Jeremy Corbyn was just asked how he’d vote in a second Brexit referendum
Jeremy Corbyn this morning refused to say whether he would vote to stay in the EU or leave in a second referendum.
It came as Unite union boss ruled out backing ‘remain’ being an option on the ballot for any new referendum on the deal.
Both Corbyn and deputy leader Tom Watson last night pledged to back another referendum, if members at this week’s Labour Party Conference voted for it.
But asked how he would vote by the BBC’s Andrew Marr, he wouldn’t give a clear answer.
He said: "That’s conjecture as to what the question would be.
"In the referendum I wanted to remain and reform the EU. 40% of Labour voters voted to leave, 60% voted to remain.
“But do you know what? None of them voted to lose their job. None of them voted to have lower food standards. They all wanted a better economic performance for this country.
“The cry of many areas who voted leave was that they’re fed up by the way they’ve been treated by governments in this country.”
Meanwhile, The leader of Unite said any second vote on Brexit should not be asking if the public want to stay in the EU.
"We have already had a people’s vote – they voted to come out of the EU," said Len McCluskey.
He told BBC Radio 5 Live it would be wrong for Labour to start campaigning for a second referendum.
He joined the chorus of union and Labour figures calling for a general election, saying a Government led by Jeremy Corbyn would strike a deal with EU leaders that would unite the nation.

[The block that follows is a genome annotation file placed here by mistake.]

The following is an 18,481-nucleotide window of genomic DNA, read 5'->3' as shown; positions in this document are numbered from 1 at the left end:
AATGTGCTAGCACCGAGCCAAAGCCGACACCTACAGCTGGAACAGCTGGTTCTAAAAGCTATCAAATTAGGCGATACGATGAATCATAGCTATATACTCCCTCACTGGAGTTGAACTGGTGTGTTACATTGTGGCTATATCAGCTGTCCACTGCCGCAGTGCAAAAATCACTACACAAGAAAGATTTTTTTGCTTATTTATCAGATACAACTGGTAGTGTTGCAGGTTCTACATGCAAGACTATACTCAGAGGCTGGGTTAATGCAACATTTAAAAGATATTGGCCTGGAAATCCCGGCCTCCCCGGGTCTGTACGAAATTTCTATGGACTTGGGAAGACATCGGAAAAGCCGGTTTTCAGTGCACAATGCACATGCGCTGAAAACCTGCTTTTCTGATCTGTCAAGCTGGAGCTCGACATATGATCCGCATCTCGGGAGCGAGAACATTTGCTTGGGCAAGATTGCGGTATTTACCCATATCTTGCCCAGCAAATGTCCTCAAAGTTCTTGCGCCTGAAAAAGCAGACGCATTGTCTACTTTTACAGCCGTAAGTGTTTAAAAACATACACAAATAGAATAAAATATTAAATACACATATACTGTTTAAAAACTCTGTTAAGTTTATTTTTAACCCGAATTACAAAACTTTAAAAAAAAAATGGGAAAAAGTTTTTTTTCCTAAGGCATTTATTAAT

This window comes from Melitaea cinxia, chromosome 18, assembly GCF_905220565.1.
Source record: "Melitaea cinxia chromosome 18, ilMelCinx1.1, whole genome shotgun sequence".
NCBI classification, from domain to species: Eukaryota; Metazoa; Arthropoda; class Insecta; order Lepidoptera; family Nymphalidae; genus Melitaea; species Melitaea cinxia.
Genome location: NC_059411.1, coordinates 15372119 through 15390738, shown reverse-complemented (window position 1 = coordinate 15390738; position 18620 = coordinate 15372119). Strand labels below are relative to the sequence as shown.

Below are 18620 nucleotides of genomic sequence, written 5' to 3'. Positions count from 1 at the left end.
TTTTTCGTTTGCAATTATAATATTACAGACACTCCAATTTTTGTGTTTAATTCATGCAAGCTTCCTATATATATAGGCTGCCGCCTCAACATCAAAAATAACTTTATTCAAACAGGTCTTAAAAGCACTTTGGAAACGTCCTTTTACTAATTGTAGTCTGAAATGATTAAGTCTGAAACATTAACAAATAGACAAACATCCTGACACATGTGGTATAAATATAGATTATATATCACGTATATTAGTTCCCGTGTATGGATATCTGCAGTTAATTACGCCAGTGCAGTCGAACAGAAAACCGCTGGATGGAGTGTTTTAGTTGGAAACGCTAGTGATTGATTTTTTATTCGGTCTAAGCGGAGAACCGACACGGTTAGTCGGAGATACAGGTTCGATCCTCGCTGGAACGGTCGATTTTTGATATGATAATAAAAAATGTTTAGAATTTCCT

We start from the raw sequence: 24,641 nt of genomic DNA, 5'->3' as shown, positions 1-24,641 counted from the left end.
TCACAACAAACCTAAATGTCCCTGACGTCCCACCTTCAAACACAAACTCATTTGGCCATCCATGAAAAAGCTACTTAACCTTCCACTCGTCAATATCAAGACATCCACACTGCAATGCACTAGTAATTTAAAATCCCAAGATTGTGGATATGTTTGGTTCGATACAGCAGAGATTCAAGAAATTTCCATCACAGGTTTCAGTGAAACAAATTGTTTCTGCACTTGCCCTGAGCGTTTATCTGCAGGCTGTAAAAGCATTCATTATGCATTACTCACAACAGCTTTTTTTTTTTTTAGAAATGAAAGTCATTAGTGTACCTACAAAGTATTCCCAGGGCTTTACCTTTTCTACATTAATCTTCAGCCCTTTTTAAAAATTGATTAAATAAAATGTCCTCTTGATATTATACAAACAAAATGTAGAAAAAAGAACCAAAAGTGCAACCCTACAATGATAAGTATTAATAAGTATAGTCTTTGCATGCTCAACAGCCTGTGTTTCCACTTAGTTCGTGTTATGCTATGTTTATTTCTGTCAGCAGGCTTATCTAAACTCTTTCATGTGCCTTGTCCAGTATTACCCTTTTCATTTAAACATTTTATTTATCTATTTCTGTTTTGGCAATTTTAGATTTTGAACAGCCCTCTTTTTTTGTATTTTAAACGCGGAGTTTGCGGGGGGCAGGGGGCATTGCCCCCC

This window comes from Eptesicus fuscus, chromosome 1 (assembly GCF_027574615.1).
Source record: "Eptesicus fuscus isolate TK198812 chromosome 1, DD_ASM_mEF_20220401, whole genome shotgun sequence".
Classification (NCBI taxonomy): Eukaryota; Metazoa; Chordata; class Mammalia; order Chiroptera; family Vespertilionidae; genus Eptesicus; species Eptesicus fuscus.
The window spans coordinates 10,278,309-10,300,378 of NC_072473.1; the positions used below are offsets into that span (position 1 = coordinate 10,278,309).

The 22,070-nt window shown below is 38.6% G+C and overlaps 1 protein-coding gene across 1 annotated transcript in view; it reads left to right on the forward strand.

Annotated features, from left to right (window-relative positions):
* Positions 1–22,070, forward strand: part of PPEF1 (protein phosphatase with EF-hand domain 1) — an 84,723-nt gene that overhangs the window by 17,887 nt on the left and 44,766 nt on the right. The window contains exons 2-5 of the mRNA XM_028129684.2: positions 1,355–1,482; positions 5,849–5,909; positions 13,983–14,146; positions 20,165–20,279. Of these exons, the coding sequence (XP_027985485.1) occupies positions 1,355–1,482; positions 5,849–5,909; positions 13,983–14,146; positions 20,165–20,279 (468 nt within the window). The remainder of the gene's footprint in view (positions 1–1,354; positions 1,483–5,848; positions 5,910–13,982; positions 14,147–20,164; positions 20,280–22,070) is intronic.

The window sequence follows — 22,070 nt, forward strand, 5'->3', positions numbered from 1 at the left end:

He told the Pienaar’s Politics show: "We have a Government that cannot govern. We desperately need a general election."
Mr Corbyn said: "We’re having a debate at our conference, and we will come to a conclusion on that.
"Our preference is that we will demand our six tests against the government and our preference would be for a general election so we can negotiate our future with Europe.
"But let’s see what comes out of conference. We’re a democratic party. We’re very big. It’s the biggest conference we’ve ever had."
Labour Party Conference 2018
Asked if he would feel bound by what conference decides, Mr Corbyn said: “Obviously. I’m there elected as a leader of this party.
“I was elected as the leader in order to bring greater democracy of this party, and that’s exactly what I’ve been doing over the last three years.”
“There will be a clear vote in conference. I don’t know what’s going to come out of all the compositing meetings that are going on.”
Asked if he would vote down the Prime Minister’s deal, even if it plunged us towards no deal, he said: “We would vote it down if it didn’t meet our tests, in order to send the government, if it’s still in office, straight back to the negotiating table.
“And if there’s a general election and we’re in office, we would go straight to the negotiating table, because we want to protect jobs and industry in this country. We want to ensure there is a good, effective trade relationship with Europe in the future.”
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